In terms of what you might expect at a dinner party, something was missing.
We had the food, of course: appetizers, main course, dessert. Polite amounts of adult libations. Good music playing in the background. A table big enough to accommodate everyone. But a few things were missing … things that sometimes end up dominating dinner parties.
We were lacking that feeling you get when someone at your dinner party isn’t clicking with the others. And that moment when you decide, “OK, this has been fun, but it’s time for you all to go home.” And that look your spouse gives you that says, “What the heck were we thinking?”
Missing. Absent. Nowhere to be found.
For our inaugural (and, we’re guessing, first of many) City Suppers outing, Jen and I had put together a short list of guests based on a few simple criteria: Neighbors. Smart. Fun. Eclectic. Jen whipped up two pots of soup, we cleaned the house and even raked up the leaves in the front yard. To honor the involvement of Indiana Humanities and its ALL-IN project, I put together an iTunes playlist featuring Indiana musicians (due to user error, the playlist never materialized during the party, but we’ve enjoyed it in the days since).
Our guests arrived. Interesting people, interesting mix, all cultivated from within a few blocks. An artist/photographer. A graphic artist/art director. A youth pastor/Habitat for Humanity employee. A fundraising/development professional. A residential lighting contractor/backyard pizza oven guru/chicken farmer.
Apparently we attract people with slashes.
As our guests, they dove right into conversation. And didn’t stop for a few hours. Of course, it didn’t hurt that we occasionally fed the conversation with questions and tidbits prompted by the ALL-IN deck of discussions cards: “What’s your Indiana-versary?” “Indiana ranks ___ in the nation for religious diversity.” “Share your favorite inspirational quote.” And it helped that we offered prizes for people who could answer some of the questions correctly. (Hey: Everybody loves door prizes, especially when they include a copy of “Food for Thought: An Indiana Harvest,” an ALL-IN deck, or an autographed copy of “Baby, It’s You.” OK: That last one was kind of a booby prize, but …)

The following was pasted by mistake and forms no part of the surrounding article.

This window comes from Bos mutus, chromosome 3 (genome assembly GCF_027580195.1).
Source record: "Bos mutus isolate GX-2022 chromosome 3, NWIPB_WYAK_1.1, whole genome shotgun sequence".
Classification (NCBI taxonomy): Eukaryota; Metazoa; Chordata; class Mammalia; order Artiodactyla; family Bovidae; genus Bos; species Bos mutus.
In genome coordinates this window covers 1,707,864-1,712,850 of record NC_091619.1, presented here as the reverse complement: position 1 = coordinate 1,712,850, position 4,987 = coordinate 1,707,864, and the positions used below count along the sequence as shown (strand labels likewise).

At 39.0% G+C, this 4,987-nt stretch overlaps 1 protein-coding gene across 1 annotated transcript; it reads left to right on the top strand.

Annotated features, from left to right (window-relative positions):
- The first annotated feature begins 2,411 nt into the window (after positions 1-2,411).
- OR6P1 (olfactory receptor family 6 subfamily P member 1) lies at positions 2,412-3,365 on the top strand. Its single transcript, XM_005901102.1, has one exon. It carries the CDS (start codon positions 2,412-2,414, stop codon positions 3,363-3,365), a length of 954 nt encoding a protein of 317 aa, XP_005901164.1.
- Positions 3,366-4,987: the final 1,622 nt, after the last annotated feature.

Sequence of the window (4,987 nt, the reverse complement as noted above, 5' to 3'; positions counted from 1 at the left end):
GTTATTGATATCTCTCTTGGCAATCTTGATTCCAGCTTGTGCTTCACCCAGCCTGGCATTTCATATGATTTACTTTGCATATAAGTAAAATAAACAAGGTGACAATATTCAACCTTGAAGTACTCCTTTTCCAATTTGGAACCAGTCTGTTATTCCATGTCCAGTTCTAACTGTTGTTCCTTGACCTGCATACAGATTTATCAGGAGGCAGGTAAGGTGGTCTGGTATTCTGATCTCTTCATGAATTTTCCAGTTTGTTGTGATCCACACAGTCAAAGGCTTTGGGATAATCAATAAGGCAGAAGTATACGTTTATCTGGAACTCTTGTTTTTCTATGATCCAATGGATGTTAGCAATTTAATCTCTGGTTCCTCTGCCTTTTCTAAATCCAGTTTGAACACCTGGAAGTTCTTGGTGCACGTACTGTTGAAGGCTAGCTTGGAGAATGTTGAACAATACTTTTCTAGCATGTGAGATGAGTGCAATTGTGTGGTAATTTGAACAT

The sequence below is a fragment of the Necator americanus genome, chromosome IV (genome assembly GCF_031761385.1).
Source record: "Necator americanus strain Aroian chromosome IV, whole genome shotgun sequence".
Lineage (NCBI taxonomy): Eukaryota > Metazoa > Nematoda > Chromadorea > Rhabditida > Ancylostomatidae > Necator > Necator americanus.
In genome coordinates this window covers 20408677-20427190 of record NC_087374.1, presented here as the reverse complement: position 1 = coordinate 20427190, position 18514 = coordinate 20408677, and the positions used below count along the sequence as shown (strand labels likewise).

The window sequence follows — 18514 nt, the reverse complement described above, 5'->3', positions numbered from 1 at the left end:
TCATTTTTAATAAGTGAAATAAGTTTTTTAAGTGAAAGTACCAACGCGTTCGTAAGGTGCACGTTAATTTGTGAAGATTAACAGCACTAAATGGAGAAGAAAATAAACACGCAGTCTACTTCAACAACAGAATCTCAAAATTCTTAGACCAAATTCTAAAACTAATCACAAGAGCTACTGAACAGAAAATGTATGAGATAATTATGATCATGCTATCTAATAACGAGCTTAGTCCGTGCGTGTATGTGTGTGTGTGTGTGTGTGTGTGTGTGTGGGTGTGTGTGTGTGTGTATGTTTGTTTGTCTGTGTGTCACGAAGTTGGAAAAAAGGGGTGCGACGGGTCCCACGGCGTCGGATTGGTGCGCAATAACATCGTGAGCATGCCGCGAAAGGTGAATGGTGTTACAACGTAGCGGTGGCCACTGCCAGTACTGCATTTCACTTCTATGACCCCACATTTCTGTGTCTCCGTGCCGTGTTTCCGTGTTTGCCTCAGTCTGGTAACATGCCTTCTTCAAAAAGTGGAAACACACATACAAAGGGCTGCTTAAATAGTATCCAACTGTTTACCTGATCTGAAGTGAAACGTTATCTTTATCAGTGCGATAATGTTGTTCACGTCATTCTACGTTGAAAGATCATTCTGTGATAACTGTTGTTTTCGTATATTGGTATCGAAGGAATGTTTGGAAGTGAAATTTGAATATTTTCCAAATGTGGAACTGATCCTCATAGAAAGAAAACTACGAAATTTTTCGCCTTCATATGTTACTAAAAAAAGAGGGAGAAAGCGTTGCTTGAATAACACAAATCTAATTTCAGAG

Still, some of the best conversations were the ones that ran off as tangents, but isn’t that the whole idea? You don’t hold a dinner party for the sake of holding to an agenda; you hold a dinner party to get to know new people or to get to know old friends even better. You hold a dinner party to enjoy people’s company, and to get the same warm feeling in your heart and brain that the hot soup and fresh bread put in your belly. You hold a dinner party to connect people and connect with people.
Yeah, something was missing Sunday night. But other stuff quickly filled the void.
Just for kicks:
Here’s the list of musicians on the Indiana playlist that never made it to the party. Yes, many worthy musicians have been left off this list, but this was just the stuff I could quickly pull together from my CDs (the ones I could find) and iTunes library. Thanks to the producers of “The Jazz State of Indiana” and the “The Jazz Kitchen 10th Anniversary” CDs for making it easy by compiling a lot of Indiana’s best jazz.
Al Cobine Babyface Bill Lancton Blueprintemusic Brenda Williams Buselli Wallarab Cara Jean Whalers Marcy Carrie Newcomer Carter/Markiewicz Jazz Quartet Cathy Morris Charlie Smith Clifford Ratliff Sextet The Corn Brother Trio Cynthia Layne David Baker David Young Deep 6 Sextet Dog Talk Everett Greene Frank Glover Freddie Hubbard Gary Walters Hoagy Carmichael Indy Guitar Summit J.J. Johnson Jack Gilfoy Jennie DeVoe Jim Farrelly Jimmy Coe Big Band John Hiatt John Mellencamp Josh Kaufman Kel (aka, Kelly Taylor) Marvin Chandler Mary Moss Michael Stricklin Paula Owen Pookie Johnson Rob Dixon Royce Campbell Seven Pleasures Steve Allee Steve Robinette Tommy Mullinix Wes Montgomery